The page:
But these time travel abortions are often two-edged swords. When history attempts to erase the characters readers know, the painful side of abortion and miscarriage is evident. A man kills a pregnant woman before she can give birth, effectively aborting both her children and her grandchild. The series’ protagonist, who is only protected from being erased by the Chronos key around her neck when the change takes place, spends an entire book restoring her mother’s birth and thus her own. But Walker doesn’t shy away from the cost of restoring the protagonist’s birth: in the alternate reality where she was never born, an alternate version of her father has two children. Those two children cease to exist when she restores her own version of history.
That double-edged sword is perhaps a more accurate portrayal of abortion. For both sets of my grandparents, unplanned pregnancies led to unhappy marriages, as well as additional children with that same individual. And I, like Walker’s protagonist, wouldn’t undo those births. Without those births happening the way they did, I wouldn’t be me. But if I could go back in time, I also wouldn’t prevent my 18-year-old grandfather from sleeping with my 14-year-old grandmother, even though it’s not something I agree with ethically, since those unwise decisions are what led to my life as I know it. So I don’t prefer the path they took because it would have been wrong to terminate their pregnancies – I prefer it because it’s the one that led to me.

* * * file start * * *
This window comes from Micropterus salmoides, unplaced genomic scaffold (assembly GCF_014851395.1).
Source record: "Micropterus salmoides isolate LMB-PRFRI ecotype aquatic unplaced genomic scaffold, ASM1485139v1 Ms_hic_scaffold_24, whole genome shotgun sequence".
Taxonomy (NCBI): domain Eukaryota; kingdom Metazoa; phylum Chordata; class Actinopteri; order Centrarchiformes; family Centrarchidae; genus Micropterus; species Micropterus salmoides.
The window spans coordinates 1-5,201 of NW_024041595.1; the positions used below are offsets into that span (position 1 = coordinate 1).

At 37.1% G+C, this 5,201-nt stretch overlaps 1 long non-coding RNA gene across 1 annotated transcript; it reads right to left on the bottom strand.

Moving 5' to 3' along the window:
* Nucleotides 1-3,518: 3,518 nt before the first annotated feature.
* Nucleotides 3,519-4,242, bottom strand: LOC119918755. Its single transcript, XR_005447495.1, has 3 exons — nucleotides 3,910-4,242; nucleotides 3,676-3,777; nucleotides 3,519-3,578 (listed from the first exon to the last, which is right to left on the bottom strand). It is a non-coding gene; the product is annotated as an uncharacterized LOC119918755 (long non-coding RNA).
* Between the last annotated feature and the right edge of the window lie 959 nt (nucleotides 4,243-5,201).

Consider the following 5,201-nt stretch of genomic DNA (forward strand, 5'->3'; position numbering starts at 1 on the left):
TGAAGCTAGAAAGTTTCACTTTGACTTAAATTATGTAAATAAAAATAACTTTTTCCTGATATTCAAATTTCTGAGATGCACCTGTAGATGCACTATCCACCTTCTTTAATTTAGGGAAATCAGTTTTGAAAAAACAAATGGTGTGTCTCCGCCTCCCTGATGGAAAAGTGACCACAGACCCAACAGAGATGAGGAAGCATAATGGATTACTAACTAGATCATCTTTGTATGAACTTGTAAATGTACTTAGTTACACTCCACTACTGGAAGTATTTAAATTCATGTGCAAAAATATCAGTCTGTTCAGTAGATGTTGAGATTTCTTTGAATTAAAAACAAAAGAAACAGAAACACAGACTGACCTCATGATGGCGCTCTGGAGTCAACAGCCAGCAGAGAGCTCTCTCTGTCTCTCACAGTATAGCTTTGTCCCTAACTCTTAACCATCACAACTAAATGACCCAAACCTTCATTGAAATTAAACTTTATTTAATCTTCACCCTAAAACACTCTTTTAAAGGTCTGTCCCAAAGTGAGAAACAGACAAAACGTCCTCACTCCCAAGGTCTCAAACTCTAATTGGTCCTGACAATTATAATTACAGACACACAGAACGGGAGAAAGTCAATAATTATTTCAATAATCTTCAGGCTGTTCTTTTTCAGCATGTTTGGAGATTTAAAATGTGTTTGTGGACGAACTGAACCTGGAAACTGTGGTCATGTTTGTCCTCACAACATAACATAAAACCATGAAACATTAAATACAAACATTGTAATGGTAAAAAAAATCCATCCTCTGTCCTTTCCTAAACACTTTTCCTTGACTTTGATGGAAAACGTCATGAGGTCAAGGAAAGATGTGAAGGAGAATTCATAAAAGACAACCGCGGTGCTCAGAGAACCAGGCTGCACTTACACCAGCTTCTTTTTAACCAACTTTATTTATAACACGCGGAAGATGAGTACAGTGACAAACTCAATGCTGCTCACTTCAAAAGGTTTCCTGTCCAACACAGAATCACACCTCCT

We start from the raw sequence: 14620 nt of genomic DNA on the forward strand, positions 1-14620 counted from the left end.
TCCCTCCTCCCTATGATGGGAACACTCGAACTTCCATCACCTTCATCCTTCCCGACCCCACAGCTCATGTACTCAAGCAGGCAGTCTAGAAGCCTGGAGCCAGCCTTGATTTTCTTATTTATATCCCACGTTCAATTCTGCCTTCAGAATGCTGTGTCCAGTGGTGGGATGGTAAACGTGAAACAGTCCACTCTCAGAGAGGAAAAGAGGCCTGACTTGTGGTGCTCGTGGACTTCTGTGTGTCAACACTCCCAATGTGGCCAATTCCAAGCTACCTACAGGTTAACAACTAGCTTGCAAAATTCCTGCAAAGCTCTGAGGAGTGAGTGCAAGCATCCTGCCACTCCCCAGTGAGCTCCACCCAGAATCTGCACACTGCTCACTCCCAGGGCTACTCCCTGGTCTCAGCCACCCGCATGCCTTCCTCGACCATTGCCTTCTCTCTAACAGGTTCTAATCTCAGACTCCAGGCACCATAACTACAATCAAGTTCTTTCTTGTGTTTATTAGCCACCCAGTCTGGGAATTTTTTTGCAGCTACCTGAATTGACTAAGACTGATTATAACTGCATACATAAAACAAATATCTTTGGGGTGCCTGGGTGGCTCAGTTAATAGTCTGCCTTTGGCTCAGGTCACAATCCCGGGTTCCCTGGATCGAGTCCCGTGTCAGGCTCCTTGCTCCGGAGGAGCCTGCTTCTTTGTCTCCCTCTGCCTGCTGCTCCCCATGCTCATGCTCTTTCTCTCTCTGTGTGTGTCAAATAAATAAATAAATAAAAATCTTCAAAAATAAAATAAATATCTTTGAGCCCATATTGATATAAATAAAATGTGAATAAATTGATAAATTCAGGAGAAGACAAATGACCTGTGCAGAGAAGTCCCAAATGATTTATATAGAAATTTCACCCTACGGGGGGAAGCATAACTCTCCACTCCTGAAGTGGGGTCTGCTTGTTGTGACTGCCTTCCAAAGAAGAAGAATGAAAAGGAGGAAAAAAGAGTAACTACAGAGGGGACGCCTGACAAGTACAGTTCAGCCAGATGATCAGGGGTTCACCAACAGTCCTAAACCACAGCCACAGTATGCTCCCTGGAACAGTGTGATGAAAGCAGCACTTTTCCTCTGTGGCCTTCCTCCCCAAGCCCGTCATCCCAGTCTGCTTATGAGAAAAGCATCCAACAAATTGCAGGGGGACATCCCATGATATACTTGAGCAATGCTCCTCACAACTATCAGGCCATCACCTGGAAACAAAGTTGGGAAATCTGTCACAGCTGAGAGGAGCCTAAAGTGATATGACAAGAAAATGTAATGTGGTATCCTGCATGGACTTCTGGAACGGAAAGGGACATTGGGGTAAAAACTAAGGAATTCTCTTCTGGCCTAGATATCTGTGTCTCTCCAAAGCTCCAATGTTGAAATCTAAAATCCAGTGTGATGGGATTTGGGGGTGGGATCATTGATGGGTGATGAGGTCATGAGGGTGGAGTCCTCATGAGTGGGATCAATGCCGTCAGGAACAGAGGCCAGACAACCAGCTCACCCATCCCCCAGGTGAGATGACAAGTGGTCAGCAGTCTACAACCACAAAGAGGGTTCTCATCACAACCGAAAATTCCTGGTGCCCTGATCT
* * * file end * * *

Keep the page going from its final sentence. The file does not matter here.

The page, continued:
The world is full of people who wouldn’t be in our lives if they hadn’t been born. But the world is also missing people who would be in our lives if only someone had broken commandments about sexuality and had intercourse without waiting for marriage. For instance, if I had followed my paternal grandmother’s path I could have had 4 children by the time I was 18 like she did. And if I had forgone birth control for the past year and a half (the entirety of my marriage), I would quite likely have a child and another on the way, given both our family histories. Imagine that: two people who could have been, but who aren’t. For Mormons, the use of birth control is left to the individual. But according to some religions, I’ve committed something similar to abortion by even using birth control.
Determining when an abortion kills an actual person is difficult. 2 weeks into a pregnancy (technically called week 4 of the first trimester), there’s a cluster of cells. 4 weeks in, a pregnancy doesn’t look like a person. I imagine we can all agree that it’s not an abortion if conception never takes place, and that it’s murder if a newly-born baby that’s breathing on its own outside its mother’s body is then killed. But in between, where does it shift from preventing a baby and turn into destroying one?
So no, an abortion isn’t the abstract experience of rewriting time that occurs in The Chronos Files: something is lost through abortion, whether it is a fertilized egg, a cluster of cells, or a fetus that may have been viable if born prematurely. But abortion also isn’t the dismembering of a teenager that happens in Unwind. It’s something much more complex, and it’s something we don’t fully understand.